Rain notwithstanding, I was pleased that we were able to make it outside to see art and eat excellent food, including the most moist and delicious tamal I have ever tasted (thanks to, my sincere apologies to vegetarians, lard).  ¡Nos veremos en el futuro, sin duda, Guanajuato!  For a slightly different perspective on the trip, visit my wearable site’s journal.

This journal has revolved around my enriching experiences running a small textile/fiber studio.  Now more than ever I am revived and inspired to continue recording my reflections on those experiences.  After a year of health issues, I have returned to the studio to reunite the many strands of my practice and forge a path forward.  Here’s a recap/update of how things have unfolded/are unfolding so far this year.  My focus until recently has been my wearable work so I will start with it.

I have been spending more technical and production energy on developing fabrics for my micro wearable line, Petal-Una Collection (where you can also find my Petal Insta and FB page links).  Between dips in my indigo vat and direct application (painting and printing) of natural dyes, I am shifting my wearable practice to incorporate cloth enriched with more naturally sourced colorants. I have written in the past about my intention to integrate naturally sourced colorants into my work and to address sustainability in my own studio practice.  As a small textile and fiber workshop, I am arguably already producing a sustainable product but there is always room for improvement.  From examining material sourcing and supply chains,  to energy use, and material waste reduction and reclamation, I continue to look for ways in which I can be more sustainable as an artist/designer-maker.  It is a process.  A major step for me is the embrace of more conscious fabric enrichment practices in my wearable work. About Petal-Una: Every season I produce a ready-to-wear group (as well as commissioned work).  I market my wearable pieces through studio events and, when available, on-line.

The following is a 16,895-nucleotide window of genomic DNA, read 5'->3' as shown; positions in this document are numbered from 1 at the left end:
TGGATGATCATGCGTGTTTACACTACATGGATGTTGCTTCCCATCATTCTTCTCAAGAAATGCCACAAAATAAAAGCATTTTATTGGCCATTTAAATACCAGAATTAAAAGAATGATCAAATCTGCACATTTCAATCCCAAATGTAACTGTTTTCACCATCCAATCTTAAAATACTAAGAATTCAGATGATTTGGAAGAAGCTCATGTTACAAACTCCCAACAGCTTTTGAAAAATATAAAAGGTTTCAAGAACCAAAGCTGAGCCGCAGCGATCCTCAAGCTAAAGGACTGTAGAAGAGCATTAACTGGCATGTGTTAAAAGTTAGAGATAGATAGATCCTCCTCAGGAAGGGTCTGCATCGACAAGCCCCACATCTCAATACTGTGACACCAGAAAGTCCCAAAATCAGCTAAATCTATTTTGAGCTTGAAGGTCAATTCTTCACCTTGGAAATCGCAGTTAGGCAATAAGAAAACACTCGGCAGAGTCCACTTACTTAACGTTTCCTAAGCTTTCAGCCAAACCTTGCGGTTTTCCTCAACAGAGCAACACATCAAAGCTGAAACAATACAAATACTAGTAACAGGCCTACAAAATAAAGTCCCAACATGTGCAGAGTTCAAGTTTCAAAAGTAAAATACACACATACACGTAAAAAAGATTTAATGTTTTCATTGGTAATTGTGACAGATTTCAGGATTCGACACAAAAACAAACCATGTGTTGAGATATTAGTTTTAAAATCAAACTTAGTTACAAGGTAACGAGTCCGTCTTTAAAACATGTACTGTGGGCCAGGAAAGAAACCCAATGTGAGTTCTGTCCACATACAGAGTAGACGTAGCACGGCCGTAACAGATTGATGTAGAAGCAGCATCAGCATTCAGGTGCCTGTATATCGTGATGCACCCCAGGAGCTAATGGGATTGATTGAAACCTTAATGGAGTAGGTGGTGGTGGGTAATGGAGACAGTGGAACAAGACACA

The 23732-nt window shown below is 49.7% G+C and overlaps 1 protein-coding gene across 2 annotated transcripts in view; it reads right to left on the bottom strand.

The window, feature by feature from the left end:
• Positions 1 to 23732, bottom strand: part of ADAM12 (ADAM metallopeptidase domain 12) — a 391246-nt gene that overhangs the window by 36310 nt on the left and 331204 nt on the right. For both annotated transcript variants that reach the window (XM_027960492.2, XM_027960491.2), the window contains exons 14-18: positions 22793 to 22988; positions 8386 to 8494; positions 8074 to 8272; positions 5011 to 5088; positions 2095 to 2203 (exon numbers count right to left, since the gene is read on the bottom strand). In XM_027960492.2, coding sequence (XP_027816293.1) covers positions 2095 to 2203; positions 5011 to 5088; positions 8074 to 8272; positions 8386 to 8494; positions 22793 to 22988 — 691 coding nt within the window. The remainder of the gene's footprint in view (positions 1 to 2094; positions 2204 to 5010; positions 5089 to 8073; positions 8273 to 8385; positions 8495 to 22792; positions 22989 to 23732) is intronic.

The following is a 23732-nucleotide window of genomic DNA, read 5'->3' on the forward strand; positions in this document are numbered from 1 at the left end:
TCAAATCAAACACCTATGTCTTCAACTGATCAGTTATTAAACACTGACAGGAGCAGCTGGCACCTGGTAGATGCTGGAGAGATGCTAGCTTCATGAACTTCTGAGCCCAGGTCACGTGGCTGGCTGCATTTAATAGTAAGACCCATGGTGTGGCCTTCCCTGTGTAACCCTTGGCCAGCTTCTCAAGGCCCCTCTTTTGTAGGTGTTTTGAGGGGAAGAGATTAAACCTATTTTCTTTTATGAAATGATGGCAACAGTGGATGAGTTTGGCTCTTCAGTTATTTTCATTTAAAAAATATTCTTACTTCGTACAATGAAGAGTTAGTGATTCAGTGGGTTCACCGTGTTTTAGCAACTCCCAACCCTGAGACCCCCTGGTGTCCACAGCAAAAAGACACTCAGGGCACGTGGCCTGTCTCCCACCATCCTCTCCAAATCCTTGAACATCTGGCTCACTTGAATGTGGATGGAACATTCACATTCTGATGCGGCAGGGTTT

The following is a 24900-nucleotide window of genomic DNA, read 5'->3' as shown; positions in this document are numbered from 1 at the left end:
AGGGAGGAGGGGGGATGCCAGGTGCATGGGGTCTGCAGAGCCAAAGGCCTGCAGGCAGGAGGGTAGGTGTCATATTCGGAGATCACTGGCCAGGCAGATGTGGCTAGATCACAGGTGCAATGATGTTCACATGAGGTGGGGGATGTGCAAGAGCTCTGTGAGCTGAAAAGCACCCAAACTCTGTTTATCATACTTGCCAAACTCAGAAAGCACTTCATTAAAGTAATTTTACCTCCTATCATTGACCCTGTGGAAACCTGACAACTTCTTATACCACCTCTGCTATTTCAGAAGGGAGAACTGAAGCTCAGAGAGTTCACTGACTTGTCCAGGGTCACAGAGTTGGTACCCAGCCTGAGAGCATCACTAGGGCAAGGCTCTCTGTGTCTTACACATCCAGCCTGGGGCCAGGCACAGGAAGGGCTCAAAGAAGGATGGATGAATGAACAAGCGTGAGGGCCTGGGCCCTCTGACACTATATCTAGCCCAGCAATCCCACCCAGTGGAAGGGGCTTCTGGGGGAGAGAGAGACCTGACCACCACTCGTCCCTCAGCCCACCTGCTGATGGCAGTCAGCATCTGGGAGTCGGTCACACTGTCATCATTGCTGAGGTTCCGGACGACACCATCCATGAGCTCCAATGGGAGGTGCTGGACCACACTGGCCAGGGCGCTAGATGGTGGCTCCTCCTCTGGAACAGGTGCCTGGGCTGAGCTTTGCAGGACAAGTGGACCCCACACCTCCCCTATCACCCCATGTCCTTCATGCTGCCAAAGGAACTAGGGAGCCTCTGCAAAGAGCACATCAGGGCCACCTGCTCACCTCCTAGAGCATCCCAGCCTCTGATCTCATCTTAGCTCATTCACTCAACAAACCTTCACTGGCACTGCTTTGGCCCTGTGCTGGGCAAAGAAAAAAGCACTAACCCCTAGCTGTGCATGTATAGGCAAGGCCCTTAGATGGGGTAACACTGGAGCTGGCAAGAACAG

Other Work:

Decorative/Interior.  I have focused primarily on felted works in the decorative realm but I am currently developing a new collection of textiles incorporating the technical groundwork I laid while creating cloth for the Petal-Una collection (as noted above).  These decorative works will include a new line of architectural 2-d pieces.  Images will be coming in the next couple of months. In the Atlanta area, his work is exclusively represented by Markay Gallery in Marietta, Georgia.  Links to the Kathy Colt Artisan Insta and FB pages are in the left sidebar on the homepage of this website.

Special Creative Projects/Artwork.  I am also in the process of developing new work pathways in this stream.  Of all of my work subsets, this is the most related to personal excavation, elucidation, and articulation.  Its development marches behind that of its more visible creative siblings but it is still alive and well. I will have more to say about this work in the future.

Teaching.  Finally, looking ahead, I will be reintroducing the teaching component into my studio practice and outreach.  Workshops will resume this Fall (2018).  Information and a calendar will be coming soon and will be announced in the usual locations.

Thanks for reading! 
Late Spring 2018.

Image: Mine; Ice storm “castings” in the garden (from a few years ago)

I am pleased to be writing from other side, more or less, of the health “challenge” I alluded to in a post last year.  I am back on my feet and have begun to reengage with my studio practice, which is already pulling me in various directions.  Some things I now know for sure: I am more in love than ever with this Work in its myriad facets.  I am more relaxed than ever about it, too.  Fear was at the root of so much of what I did before; fearlessness has moved in to take its place.

There’s nothing like a major illness (or other significant life change) to shake loose habitual patterns and force a reexamination of one’s motivations.  In that spirit, I am compelled to dive back down into my creative soul and explore my roots – teasing out the fundamental tendrils, breaking up the dense, knotty scar tissue blocking the flow, and loosening the soil a bit to unlock the deep nutrients .  (Nothing like a good botanical metaphor.)  I want to expand the on-going conversation I have with myself about what inspires, enhances flow.  I also want to understand more fully what expires, inhibits flow by taking a look at the influence of preparation and planning on finished product.  That is, look at, not for the first time but in a specific way, the tension that exists between process and product.  For example, is it really possible to fully let go of the planning, the pre-visualizing, and the expectations and just make art?  What does that look and feel like?  To what extent am I doing that already?  How much does it matter?  What is the nature of the resultant work?  Etc.  These are just a few of the ideas I want to investigate this year – both in this blog and through the work itself.

I thank you for following/reading.  This is not the first time I have relayed my struggles the blogging process – I love writing but I am hopelessly inconsistent.  Yet, something within values it and will not let it go… so I continue.  Maybe this year I will actually post more frequently and with regularity – stranger things have happened!